Inuinnait (Copper Inuit)
Social organization was based on kinship and on various types of formal partnership, and affiliation between individuals tended to be more a matter of personal choice than is usually found among other Inuit groups.
The Inuinnait, also known as the Copper Inuit because of their extensive use of artifacts made from the native copper deposits of the region, originally occupied Banks and Victoria islands and the adjacent mainland region of the central Canadian Arctic. In the early 20th century, they numbered about 800 people, divided into numerous regional bands averaging about 50. Several bands would combine during the winter when engaged in hunting seals. At this season they lived in large snow-house communities on the sea ice, moving to new areas as the local seal population was hunted out. In the spring these communities broke up and the bands moved to specific areas on the coasts, from where they travelled into the interior in search of caribou, muskoxen and fish. Throughout the summer they moved about the interior within defined territories, in small groups of one or a few families, living in skin tents. Caribou hunting was intensified in late summer, and people began to gather at points along the coast where the women prepared winter clothing.
Social organization was based on kinship and on various types of formal partnership, and affiliation between individuals tended to be more a matter of personal choice than is usually found among other Inuit groups. Religion was based on shamanism, with the shaman charged primarily with curing the sick and providing good hunting. Religion, language and most other aspects of the culture were similar to those of other central arctic Inuit groups, of whom the Inuinnait were the most westerly.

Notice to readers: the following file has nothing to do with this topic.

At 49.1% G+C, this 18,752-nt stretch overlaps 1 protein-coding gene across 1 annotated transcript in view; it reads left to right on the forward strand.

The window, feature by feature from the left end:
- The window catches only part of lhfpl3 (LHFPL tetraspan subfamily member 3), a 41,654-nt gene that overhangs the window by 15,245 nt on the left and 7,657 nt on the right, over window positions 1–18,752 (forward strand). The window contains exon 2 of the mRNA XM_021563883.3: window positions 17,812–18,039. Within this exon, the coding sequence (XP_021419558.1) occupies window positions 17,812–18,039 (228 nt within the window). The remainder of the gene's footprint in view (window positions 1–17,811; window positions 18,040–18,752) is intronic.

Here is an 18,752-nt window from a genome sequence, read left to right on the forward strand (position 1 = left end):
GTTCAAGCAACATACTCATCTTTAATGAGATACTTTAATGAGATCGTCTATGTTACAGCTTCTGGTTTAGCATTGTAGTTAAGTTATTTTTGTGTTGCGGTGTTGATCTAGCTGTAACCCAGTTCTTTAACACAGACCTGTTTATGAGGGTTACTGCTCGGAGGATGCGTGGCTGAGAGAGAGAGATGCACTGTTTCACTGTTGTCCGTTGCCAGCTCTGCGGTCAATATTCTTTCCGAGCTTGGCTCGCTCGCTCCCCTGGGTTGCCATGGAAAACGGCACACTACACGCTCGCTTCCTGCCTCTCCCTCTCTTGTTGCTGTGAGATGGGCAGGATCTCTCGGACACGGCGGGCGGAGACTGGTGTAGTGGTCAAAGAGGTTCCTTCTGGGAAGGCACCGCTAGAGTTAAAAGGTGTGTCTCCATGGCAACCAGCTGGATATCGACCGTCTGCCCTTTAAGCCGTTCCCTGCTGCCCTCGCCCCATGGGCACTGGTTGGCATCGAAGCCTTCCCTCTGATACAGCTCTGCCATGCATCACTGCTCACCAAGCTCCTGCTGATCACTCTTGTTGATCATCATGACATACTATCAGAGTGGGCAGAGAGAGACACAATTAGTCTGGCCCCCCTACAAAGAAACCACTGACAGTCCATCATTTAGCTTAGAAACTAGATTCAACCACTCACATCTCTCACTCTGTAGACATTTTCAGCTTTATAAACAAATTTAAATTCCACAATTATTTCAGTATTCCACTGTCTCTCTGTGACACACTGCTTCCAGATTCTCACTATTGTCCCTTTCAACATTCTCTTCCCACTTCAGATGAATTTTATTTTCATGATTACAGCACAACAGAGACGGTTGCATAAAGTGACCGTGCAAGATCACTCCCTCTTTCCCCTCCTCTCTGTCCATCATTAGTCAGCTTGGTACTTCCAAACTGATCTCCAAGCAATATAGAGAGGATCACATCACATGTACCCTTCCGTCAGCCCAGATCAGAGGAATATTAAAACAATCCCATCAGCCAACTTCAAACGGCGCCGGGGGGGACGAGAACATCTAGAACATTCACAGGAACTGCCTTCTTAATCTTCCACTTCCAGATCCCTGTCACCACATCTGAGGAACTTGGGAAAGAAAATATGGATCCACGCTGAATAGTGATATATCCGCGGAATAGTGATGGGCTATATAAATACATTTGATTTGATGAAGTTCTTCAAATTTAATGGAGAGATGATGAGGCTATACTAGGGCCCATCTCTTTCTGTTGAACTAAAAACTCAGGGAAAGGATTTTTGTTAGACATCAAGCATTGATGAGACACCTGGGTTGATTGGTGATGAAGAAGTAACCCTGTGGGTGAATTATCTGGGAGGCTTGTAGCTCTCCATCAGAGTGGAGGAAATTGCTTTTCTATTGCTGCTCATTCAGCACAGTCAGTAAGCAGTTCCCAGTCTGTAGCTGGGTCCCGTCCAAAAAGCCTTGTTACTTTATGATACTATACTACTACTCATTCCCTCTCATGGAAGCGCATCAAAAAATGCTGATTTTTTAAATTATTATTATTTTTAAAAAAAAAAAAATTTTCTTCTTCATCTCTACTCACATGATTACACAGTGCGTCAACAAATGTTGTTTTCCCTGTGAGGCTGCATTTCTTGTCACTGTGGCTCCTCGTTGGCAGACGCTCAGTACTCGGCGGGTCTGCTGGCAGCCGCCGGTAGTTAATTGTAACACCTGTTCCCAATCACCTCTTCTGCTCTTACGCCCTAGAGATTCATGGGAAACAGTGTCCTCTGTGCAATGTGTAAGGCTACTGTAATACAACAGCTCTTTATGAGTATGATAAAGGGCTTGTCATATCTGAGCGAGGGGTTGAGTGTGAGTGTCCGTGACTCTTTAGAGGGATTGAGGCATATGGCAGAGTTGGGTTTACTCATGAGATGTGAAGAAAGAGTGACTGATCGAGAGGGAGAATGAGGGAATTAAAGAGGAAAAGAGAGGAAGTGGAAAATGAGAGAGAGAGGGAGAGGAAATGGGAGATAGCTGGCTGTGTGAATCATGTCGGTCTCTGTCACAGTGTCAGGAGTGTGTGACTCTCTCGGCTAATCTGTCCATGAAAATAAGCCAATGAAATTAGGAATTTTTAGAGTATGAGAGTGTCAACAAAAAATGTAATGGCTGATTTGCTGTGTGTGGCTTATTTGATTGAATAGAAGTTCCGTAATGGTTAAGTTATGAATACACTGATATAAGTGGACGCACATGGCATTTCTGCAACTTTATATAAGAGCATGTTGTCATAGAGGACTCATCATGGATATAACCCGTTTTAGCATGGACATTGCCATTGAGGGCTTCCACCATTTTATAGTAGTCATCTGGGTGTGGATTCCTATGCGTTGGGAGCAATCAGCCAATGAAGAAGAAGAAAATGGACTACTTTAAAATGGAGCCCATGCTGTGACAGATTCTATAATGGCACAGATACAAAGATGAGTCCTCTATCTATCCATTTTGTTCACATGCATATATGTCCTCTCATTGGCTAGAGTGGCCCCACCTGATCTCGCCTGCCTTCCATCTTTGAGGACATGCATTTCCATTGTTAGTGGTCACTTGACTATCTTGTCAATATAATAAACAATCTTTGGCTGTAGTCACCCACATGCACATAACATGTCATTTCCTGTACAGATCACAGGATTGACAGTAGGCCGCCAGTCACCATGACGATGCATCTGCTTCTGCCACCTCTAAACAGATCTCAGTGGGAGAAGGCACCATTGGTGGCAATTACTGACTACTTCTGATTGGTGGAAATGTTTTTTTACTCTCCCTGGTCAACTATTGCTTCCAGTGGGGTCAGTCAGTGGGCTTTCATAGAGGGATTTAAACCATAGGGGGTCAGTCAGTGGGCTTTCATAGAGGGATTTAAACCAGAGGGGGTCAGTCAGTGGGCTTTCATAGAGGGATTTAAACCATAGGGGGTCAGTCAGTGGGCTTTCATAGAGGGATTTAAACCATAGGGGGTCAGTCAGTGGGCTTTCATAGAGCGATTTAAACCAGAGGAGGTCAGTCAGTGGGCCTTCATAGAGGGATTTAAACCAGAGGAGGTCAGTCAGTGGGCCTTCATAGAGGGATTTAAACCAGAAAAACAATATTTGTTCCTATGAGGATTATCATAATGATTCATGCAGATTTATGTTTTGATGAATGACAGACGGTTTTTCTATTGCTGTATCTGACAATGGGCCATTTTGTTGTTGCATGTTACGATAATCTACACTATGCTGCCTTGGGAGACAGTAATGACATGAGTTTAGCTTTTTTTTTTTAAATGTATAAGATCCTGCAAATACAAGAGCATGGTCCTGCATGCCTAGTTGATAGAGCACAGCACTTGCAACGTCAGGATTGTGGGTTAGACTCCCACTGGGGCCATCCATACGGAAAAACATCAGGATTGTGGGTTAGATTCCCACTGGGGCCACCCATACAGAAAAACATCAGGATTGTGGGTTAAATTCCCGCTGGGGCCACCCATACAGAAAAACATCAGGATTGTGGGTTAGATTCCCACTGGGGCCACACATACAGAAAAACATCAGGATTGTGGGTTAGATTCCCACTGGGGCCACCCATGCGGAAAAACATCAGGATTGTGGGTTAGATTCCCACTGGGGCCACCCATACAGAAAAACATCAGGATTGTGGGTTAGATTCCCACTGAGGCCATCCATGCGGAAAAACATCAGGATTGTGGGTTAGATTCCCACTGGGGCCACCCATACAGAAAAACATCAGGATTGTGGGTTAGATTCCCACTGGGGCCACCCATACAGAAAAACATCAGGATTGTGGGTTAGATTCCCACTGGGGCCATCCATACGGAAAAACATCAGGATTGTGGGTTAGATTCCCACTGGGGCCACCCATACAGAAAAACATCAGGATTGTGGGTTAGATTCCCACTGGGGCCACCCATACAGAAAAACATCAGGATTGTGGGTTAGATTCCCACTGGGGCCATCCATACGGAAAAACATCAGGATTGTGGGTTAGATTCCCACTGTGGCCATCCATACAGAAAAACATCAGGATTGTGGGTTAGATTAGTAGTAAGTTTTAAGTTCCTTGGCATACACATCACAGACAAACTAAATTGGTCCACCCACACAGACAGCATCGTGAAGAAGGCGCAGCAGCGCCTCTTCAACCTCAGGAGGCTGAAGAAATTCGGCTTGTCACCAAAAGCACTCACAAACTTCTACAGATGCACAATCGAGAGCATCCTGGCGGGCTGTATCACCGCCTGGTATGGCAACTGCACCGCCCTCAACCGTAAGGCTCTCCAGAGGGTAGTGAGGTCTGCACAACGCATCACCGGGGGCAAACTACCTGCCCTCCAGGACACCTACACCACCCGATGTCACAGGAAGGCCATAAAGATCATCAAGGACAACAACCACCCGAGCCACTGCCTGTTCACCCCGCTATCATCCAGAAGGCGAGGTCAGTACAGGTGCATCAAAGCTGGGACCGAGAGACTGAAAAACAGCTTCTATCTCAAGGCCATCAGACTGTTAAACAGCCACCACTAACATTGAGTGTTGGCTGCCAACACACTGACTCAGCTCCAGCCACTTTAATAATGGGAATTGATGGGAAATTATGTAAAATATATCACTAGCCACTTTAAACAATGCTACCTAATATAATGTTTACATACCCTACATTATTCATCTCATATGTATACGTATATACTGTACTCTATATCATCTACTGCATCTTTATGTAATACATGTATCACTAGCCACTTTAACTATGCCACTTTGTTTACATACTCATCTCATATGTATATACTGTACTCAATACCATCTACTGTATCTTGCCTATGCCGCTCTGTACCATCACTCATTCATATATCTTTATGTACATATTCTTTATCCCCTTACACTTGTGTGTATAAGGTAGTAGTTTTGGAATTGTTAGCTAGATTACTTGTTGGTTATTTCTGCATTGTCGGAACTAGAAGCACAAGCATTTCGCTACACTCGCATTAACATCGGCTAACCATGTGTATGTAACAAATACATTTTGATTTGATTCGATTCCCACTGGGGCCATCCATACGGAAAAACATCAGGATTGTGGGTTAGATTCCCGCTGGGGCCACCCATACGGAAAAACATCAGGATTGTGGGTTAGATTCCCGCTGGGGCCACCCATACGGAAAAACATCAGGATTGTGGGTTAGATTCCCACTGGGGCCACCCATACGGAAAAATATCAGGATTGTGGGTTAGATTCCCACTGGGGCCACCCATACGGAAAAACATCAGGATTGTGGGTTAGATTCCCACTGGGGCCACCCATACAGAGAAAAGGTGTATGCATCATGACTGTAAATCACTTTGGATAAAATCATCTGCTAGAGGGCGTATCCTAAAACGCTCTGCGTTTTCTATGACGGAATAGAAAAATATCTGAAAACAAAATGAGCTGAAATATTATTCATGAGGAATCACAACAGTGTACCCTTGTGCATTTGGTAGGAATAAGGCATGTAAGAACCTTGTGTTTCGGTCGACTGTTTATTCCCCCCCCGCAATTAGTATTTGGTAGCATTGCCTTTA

Archaeology indicates that the Inuinnait are descended from a group of Thule Culture people who moved into the area shortly after 1000 AD and adapted their maritime way of life to seal and caribou resources. During the cooler climate of the Little Ice Age of the 17th to 19th centuries, these people abandoned the permanent winter houses and other elements of their Thule ancestors. Traditionally, hunting weapons including arrows, harpoon and spear heads, and tools such as knife blades and chisels were formed from copper and used for personal use and for trade with other nations. Greater nomadism and increasing exposure and involvement with imported European technology gave rise to the distinctive culture of the historic Inuinnait. Regular European contact began during the early 20th century, involving the Inuinnait in a trapping economy. However, in addition to trade, the European contact brought diseases including influenza, typhoid and smallpox epidemics that devastated the Inuinnait population.
Most Inuinnait now live in the villages of Sachs Harbour, Ulukhaktok (also known as Uluqsaqtuua), which means "where there is copper" in Inuktitut; Kugluktuk; Bathurst Inlet; and Cambridge Bay. In 1984 the communities of Sachs Harbour and Holman [Ulukhaktok] were included in the Inuvialuit Land Claims Agreement. Other settlements were negotiated as part of the creation of Nunavut.
See also Aboriginal People: Arctic.
Richard Guy Condon, The northern Copper Inuit: a history (1996); Diamond Jenness, The People of the Twilight (1959).